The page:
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afropunk atl: meet the battle of the bands winner, tezatalks

October 11, 2019
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On Thursday, October 10th, four acts performed at the AFROPUNK ATL Battle of the Bands Finals at The Basement. And the winner was…TeZATalks, a rap-singer-songwriter who leads a unique crew of electronic and dance artists up in Seattle, and who absolutely slayed with her performance.

TeZATalks walks away with the Battle of the Bands’s grand prize, a once-in-a-lifetime chance to join the star-studded, line-up of the 2019 AFROPUNK Carnival of Consciousness in Atlanta, on October 12th and 13th. But the battle is also an occasion for artists to showcase their music, their creative spirit and their artistry to the AFROPUNK audience. So before the Finals, we spoke to TeZA and asked her for her insights about who she was as an artist, and where she was going. Listen to her music. Read her words! And Watch her space!

What are your names, ages, and the instruments that you play?

I go by TeZATalks. I’m a singer, songwriter, producer, and artist. My team consists of my incredibly gifted friends and artists: Qreepz (DJ/producer), Daym (guitarist), Braidon Hobzek (choreographer), Jade Jordan (dancer) and Henry McDaniel (drummer)

Where are you from?

I was born in Columbia, Missouri; raised on Oahu, Hawaii; and the birth of my artistry as TeZATalks was in Seattle, Washington.

What are your favorite things about where you are from? Especially when it comes to Black culture of where you are from.)

Being that I was raised in several areas, I attribute who I am, from where my family comes from. I come from a long line of educators, politicians, artists, activists, and Black excellence. Both of my grandfathers paved a humble path for my family to be here today. From integrating Black people into white neighborhoods of the Midwest (specifically in St. Louis), to in-house meetings with Dr. Martin Luther King and civil rights activists, to creating infrastructure and opportunity within the army and building a business model for the commissary, to raising my parents to be who they are today — and that legacy being passed on to me. My father Frank Boykin is the first African-American to be running and advance for the Port of Tacoma in WA. The weight and responsibility, but more importantly the chance I have to continue this tradition of humility and service through music and the arts is humbling.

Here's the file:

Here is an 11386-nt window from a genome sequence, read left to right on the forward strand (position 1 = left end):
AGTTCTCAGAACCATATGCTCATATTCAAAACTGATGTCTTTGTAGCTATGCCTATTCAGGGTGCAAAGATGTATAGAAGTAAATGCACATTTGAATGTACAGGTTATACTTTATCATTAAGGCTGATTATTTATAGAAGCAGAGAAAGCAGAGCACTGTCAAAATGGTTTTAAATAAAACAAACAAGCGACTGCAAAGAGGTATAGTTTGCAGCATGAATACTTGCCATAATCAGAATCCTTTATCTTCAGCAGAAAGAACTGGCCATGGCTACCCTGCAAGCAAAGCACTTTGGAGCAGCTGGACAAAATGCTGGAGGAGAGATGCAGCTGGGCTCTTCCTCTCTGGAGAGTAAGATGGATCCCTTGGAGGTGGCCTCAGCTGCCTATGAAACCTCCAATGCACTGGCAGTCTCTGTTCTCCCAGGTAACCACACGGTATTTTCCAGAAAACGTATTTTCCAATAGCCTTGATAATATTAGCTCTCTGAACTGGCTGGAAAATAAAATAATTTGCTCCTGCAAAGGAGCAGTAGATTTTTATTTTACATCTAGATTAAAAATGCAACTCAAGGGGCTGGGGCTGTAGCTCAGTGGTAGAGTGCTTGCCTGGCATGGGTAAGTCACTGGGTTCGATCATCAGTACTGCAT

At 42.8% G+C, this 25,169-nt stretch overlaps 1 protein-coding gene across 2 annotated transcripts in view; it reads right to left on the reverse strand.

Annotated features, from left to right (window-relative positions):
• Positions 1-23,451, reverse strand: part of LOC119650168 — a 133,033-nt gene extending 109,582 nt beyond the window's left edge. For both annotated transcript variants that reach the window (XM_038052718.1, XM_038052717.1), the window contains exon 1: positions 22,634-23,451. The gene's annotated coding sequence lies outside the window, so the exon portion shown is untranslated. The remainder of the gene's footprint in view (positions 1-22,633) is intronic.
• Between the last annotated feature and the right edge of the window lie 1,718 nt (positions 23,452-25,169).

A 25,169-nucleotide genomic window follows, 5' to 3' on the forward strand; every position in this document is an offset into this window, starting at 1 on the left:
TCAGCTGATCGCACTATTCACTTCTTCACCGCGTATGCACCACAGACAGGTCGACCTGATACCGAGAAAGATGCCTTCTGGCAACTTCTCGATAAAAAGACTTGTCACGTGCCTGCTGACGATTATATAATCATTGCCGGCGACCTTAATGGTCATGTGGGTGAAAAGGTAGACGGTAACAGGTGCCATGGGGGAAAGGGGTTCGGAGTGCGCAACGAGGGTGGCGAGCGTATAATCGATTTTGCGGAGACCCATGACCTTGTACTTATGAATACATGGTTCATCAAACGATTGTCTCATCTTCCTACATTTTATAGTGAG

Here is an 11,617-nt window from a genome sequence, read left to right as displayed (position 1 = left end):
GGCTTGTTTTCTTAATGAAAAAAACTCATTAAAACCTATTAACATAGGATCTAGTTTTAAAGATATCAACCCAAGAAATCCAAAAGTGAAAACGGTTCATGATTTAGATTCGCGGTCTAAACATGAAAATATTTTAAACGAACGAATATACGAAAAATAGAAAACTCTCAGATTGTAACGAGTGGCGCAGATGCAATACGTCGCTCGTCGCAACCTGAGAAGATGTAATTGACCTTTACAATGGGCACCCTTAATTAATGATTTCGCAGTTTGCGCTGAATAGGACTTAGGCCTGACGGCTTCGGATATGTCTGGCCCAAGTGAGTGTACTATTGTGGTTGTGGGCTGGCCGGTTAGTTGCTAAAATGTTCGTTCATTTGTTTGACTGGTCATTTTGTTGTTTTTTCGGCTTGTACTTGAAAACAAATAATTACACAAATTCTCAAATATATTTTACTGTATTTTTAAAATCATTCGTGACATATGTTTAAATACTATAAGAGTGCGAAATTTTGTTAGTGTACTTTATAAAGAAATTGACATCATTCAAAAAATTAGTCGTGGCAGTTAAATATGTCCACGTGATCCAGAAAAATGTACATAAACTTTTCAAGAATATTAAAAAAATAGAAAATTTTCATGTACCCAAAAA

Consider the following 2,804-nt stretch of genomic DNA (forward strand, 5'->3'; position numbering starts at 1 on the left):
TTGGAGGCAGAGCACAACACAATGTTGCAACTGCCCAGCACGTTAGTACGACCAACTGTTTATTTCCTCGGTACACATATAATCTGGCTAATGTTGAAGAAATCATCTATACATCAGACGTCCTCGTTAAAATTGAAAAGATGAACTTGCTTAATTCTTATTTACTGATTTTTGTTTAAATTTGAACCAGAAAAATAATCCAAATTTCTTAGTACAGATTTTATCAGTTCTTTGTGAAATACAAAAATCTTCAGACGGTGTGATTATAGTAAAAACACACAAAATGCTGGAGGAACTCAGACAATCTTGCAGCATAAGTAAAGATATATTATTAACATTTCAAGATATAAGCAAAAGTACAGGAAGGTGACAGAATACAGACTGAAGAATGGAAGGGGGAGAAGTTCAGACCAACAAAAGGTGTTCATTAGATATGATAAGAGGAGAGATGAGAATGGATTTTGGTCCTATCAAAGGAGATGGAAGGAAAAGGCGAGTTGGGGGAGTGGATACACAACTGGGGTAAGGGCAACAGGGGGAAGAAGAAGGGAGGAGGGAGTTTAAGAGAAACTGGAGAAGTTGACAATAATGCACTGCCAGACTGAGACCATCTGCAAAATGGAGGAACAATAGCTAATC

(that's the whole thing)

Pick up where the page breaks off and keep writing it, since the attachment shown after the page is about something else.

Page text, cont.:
In your own words, give us a short description of the kind of music you make.

My music is an emotional blend of electronic, alternative, hip-hop, metal, singer-songwriter, and pop. People have always struggled to put me in a specific box, and I think it’s because I’ve never created one for myself. I’d like to think that AFROPUNK is the definition of that. My father always told me that if I argue for my limitations, I’d surely have them, so I align my intentions within music and art with that in mind.

If there was one or two core thoughts or ideas that you want your music to convey, what are they?

I want people to experience the power of Light in the fact that it has everything to do with how it exists within themselves. The phrase YOU matter hits deep, especially as a dark-skinned woman I’ve had to change the rhetoric in my head constantly to be seen and heard in society.

I am not a monolith, and I live and breathe by the music in my soul. I want people to be empowered by relentlessly pursuing their passions and realizing that it is a gift waiting to be shared with the world.

What are your musical dreams and aspirations? (Not fame-wise, but creatively) What do you think you can do with music?

I truly believe by talking and sharing my own shortcomings and experience with pain, it will inspire and empower others to do the same. One by one, Love and Light prevails within and the evolutionary process that we play in our consciousness will have a different ending.

Name one artist that you would like to collaborate with? What do you think that collaboration would sound like?

I would fall out if I got to create a song with FEVER 333! Jason Butler’s soul is truly one of service, and what he allows to manifest with his gift within music is desperately needed. We need his words, energy, and purpose!

What are you most looking forward to if you win the Battle of the Bands? What do you think winning could do for you?

The experience alone culturally has been an internal monologue of “don’t cry,” but I am so thankful to be amongst my people as myself. I’ve been in so many situations where a room had already decided who I was and allowed that to be their perception. Therefore missing out on the exchange and opportunity for growth and change. However, having a chance to win Battle of the Bands and perform at AFROPUNK would be like a homecoming for me. I understand what I represent as a young African-American female, dark skin woman, and an alternative to what most never see as a possibility for themselves. This opportunity would be life-changing but more importantly, it would be the root and catalyst of how I would continue to grow and AFROPUNK is exactly what I want to be rooted in.

Anything else you want to say to the AFROPUNK audience as a way of introduction?

Words are powerful. They are the seeds in the garden that we bury and birth within ourselves. Never forget you will reap what you harvest. Grow in Love and Light.